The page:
The positions of compositions 1-4 are shown in the phase diagram in FIG. 1.

It can be seen that with the compositions of the present invention, Batches 1, 2, 3 and 4, the CTE's are low, the transverse I ratios are high and the porosity is relatively low. Batch 5, the raw material composition of which is outside the present invention exhibits a high CTE in the product body because it has a high amount of cristobalite in addition to cordierite.

It is interesting to note that the above batches made without clay and without talc are highly oriented as measured by the I ratio. These examples demonstrate also that low CTE cordierite bodies can be obtained with a two component system consisting of magnesium aluminate spinel and silica.

It should be understood that while the present invention has been described in detail with respect to certain illustrative and specific embodiments thereof, it should not be considered limited to such but may be used in other ways without departing from the spirit of the invention and the scope of the appended claims.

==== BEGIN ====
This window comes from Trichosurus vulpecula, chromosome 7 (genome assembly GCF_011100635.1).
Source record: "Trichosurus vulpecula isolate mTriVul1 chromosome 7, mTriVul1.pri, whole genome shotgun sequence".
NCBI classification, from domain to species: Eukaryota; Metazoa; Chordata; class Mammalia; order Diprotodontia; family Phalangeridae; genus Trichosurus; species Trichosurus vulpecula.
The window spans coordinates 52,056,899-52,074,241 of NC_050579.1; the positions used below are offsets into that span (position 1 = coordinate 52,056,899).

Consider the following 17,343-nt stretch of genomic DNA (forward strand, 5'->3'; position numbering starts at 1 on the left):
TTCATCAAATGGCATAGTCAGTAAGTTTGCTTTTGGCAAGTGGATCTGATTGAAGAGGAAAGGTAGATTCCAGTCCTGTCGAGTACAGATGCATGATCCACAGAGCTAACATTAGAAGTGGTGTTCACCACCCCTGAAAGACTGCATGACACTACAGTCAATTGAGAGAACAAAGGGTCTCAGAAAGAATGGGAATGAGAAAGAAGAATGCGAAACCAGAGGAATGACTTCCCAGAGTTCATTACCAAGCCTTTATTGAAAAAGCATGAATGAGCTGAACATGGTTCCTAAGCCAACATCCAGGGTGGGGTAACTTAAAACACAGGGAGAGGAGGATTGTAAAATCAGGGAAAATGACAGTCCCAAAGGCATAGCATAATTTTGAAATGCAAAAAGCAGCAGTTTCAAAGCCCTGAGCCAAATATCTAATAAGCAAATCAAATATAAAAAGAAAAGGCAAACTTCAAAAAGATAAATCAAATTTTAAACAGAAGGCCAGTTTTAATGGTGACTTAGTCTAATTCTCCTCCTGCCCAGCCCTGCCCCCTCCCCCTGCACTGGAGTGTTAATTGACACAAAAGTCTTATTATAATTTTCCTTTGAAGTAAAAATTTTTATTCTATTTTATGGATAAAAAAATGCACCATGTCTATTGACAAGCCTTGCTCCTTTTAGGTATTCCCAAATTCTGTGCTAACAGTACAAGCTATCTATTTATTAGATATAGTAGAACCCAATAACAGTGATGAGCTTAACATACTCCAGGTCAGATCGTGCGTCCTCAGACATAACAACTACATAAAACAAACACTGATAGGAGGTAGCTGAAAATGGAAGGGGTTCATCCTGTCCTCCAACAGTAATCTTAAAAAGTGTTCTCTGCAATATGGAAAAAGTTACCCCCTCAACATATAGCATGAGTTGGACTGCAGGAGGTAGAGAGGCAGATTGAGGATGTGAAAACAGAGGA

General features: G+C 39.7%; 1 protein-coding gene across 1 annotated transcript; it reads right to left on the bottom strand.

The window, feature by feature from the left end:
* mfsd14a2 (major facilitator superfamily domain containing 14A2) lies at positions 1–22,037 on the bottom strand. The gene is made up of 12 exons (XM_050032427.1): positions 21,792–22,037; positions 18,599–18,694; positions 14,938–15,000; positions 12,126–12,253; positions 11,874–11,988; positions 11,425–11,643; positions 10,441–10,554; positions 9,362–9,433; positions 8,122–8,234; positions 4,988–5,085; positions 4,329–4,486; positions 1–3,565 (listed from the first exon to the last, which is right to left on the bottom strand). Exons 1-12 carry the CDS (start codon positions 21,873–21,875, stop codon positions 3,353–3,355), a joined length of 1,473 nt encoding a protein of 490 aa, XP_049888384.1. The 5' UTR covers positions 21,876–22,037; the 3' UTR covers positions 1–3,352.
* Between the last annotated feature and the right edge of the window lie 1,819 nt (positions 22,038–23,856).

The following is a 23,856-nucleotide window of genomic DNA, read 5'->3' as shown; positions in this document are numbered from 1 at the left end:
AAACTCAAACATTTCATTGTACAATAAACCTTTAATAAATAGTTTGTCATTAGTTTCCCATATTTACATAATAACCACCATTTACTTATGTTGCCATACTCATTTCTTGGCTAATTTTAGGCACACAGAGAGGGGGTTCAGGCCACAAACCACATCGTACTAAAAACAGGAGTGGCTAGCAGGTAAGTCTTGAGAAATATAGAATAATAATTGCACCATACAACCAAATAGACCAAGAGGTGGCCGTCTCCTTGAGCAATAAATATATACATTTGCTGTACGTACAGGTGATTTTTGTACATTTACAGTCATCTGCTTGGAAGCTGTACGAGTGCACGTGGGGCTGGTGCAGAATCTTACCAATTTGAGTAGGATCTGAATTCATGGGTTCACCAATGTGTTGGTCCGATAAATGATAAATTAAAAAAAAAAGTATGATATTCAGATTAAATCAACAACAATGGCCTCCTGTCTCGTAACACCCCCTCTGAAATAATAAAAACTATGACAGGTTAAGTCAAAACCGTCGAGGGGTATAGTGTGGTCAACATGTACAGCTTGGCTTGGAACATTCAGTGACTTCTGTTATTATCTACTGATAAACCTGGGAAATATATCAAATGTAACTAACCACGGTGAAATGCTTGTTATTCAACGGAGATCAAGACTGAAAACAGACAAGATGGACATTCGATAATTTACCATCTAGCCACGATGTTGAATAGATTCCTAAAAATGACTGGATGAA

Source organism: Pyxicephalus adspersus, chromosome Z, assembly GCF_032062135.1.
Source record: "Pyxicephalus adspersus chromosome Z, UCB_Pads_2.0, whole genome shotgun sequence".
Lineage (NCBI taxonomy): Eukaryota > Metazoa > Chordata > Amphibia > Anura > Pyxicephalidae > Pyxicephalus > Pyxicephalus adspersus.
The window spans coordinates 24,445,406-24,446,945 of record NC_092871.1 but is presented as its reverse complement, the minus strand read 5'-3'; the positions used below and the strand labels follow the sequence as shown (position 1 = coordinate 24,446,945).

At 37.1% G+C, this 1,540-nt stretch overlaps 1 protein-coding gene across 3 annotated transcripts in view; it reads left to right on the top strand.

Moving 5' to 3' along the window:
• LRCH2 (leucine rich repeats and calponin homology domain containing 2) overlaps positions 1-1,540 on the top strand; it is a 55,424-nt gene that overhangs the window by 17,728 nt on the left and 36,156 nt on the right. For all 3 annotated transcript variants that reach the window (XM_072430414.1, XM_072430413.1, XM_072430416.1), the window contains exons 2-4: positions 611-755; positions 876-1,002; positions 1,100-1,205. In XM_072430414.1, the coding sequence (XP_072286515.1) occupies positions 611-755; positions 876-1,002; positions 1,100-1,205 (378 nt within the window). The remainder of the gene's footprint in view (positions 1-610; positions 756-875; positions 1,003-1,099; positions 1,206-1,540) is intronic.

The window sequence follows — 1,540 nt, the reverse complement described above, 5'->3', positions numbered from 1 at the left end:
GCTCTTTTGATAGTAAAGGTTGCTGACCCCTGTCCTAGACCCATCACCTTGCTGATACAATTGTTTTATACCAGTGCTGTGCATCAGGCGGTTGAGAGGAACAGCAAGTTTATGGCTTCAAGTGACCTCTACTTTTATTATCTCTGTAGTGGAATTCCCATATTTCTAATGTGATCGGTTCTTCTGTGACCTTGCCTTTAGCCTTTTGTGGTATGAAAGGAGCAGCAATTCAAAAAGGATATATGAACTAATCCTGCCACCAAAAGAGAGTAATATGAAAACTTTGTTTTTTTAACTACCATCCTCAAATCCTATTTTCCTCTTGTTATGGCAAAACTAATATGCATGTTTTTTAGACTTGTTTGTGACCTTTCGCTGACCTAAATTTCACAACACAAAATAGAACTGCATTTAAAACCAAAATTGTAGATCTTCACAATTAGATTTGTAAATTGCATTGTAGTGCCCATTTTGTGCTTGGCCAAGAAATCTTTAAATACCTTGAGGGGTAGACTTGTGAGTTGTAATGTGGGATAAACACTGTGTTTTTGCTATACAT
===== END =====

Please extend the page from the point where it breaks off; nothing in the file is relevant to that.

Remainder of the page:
Claims (9)

What is claimed is:
1. A method of fabricating a cordierite body, said method comprising:
a) selecting raw materials to form a nominal composition consisting essentially of in percent by weight about 11.5 to about 16.5 MgO, about 33.0 to about 41.0 Al2 O3, and about 46.5 to about 53 SiO2 said raw materials being selected from the group consisting of a first combination consisting essentially of silica and magnesium aluminate spinel, a second combination consisting essentially of silica, magnesium aluminate spinel, and a MgO yielding component, and a third combination consisting essentially of silica, magnesium aluminate spinel, and a Al2 O3 yielding component, said raw materials being provided absent of clay and absent of talc;
b) intimately blending said raw materials with an effective amount of vehicle and forming aids to impart plastic formability and green strength to said raw materials and form a plastic mixture;
c) forming said raw materials into a green body;
d) drying said green body; and